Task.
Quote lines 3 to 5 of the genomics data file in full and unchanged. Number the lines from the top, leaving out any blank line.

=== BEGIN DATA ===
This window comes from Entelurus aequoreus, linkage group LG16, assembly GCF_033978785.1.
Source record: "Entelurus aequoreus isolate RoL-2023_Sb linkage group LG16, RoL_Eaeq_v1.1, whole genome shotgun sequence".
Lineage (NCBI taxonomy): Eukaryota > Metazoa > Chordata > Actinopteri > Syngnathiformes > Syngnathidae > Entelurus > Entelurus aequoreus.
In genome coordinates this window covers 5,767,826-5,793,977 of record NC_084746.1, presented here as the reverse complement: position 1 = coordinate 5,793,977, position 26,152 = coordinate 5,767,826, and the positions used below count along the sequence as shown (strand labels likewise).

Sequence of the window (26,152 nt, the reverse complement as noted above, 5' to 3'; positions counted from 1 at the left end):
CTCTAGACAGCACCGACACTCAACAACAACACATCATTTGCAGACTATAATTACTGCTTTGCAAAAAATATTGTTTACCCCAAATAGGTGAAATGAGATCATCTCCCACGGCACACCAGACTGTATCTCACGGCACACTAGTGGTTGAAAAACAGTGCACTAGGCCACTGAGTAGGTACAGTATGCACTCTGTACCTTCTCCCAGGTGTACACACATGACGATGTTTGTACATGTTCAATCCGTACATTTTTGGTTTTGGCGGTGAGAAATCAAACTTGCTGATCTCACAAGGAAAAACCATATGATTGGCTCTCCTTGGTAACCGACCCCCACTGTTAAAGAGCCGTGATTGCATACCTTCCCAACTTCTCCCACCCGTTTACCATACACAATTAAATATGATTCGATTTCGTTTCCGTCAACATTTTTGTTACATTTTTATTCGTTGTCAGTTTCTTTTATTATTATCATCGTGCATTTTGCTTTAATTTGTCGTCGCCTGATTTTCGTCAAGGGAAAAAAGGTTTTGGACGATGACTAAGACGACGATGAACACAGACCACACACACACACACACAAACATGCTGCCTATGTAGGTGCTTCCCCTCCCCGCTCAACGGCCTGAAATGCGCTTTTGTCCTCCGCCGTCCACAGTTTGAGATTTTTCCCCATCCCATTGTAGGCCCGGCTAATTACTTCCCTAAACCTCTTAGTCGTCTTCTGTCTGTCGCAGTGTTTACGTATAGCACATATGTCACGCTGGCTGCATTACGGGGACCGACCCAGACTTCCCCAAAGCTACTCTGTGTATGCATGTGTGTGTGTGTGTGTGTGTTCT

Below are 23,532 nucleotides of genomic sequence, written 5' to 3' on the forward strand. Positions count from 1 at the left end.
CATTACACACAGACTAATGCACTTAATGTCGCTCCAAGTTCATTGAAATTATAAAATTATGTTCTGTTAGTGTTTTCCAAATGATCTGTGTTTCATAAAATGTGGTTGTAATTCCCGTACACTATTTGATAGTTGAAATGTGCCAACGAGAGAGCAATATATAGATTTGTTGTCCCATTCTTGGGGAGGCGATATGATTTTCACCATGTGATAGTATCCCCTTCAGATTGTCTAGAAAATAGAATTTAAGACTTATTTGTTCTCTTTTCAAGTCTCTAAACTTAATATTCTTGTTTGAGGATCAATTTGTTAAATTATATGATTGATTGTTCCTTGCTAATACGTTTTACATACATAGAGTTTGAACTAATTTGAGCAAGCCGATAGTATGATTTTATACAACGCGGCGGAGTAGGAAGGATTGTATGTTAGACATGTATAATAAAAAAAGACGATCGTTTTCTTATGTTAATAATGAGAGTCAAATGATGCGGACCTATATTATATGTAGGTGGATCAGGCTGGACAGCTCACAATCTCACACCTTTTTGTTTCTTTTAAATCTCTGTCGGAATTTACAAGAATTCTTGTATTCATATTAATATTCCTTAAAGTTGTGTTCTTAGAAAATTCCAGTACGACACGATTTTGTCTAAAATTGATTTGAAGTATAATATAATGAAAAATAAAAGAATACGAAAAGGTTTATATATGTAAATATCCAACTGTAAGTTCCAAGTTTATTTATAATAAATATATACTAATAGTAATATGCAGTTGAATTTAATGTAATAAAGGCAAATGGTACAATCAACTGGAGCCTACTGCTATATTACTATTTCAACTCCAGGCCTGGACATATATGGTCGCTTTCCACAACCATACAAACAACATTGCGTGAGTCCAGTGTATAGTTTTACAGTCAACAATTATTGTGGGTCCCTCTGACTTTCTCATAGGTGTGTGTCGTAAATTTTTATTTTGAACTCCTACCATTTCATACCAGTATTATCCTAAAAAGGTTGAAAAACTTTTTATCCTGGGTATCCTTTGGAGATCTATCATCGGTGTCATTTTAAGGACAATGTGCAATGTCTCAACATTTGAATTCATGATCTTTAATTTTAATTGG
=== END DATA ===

Lineage (NCBI taxonomy): Eukaryota > Metazoa > Chordata > Actinopteri > Syngnathiformes > Syngnathidae > Entelurus > Entelurus aequoreus.
In genome coordinates this window covers 5,767,826-5,793,977 of record NC_084746.1, presented here as the reverse complement: position 1 = coordinate 5,793,977, position 26,152 = coordinate 5,767,826, and the positions used below count along the sequence as shown (strand labels likewise).

Sequence of the window (26,152 nt, the reverse complement as noted above, 5' to 3'; positions counted from 1 at the left end):